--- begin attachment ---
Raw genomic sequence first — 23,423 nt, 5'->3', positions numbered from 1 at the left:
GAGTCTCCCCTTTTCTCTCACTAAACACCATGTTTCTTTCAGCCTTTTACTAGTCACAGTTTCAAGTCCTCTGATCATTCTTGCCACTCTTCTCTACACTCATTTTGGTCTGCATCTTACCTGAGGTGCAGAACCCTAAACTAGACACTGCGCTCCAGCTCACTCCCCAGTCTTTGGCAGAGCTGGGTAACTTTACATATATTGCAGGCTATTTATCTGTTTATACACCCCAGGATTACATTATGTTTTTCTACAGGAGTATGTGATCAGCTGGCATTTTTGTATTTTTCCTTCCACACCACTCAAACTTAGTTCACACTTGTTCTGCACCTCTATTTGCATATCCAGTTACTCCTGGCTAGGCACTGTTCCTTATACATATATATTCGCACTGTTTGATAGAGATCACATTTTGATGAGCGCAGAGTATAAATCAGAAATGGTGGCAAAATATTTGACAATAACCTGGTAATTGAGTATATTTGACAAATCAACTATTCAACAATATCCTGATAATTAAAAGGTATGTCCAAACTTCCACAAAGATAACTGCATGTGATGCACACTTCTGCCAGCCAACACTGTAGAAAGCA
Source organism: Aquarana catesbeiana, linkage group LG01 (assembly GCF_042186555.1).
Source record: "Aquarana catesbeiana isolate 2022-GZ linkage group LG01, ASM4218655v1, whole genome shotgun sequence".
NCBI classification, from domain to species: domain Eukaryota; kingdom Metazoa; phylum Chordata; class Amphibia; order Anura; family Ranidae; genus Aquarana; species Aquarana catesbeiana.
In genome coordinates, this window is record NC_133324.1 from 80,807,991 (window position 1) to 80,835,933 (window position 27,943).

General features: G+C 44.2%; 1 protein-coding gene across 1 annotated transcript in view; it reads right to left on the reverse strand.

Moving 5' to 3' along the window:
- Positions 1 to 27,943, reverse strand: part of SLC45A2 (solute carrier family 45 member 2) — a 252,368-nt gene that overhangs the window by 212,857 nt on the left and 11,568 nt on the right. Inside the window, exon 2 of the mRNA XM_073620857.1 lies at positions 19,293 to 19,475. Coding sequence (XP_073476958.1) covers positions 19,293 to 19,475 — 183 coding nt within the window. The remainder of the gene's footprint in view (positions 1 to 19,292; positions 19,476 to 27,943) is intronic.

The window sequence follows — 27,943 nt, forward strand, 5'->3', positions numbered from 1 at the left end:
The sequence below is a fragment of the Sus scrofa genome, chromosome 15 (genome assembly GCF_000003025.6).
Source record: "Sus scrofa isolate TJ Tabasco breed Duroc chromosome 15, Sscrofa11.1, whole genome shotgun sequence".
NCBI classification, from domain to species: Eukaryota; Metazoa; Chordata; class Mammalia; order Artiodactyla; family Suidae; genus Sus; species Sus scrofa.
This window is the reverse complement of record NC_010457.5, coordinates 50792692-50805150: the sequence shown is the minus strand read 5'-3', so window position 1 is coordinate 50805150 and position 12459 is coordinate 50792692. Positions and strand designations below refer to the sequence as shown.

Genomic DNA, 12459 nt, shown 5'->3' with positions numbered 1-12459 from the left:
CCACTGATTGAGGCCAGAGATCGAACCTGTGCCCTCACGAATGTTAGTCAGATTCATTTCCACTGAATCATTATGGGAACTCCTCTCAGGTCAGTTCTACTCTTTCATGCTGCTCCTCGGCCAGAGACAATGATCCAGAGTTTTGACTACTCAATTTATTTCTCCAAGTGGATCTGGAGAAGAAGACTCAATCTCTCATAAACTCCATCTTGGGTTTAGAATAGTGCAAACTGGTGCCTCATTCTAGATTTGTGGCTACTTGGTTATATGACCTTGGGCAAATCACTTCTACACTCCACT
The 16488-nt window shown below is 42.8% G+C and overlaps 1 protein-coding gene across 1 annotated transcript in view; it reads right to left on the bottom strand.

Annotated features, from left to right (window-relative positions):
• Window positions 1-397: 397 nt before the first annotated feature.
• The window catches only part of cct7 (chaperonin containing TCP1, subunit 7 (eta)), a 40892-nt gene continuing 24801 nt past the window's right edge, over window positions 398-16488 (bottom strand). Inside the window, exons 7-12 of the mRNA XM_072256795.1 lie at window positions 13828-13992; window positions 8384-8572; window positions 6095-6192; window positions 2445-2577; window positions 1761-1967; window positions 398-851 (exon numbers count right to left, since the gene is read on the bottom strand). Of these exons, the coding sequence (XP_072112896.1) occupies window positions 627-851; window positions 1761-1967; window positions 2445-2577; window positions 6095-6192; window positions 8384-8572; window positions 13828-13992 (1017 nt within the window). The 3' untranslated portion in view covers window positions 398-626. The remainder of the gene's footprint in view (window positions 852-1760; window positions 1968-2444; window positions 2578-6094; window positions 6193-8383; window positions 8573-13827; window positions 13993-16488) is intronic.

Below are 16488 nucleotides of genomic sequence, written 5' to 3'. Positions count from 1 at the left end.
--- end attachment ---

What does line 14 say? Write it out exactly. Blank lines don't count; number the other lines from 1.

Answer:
This window is the reverse complement of record NC_010457.5, coordinates 50792692-50805150: the sequence shown is the minus strand read 5'-3', so window position 1 is coordinate 50805150 and position 12459 is coordinate 50792692. Positions and strand designations below refer to the sequence as shown.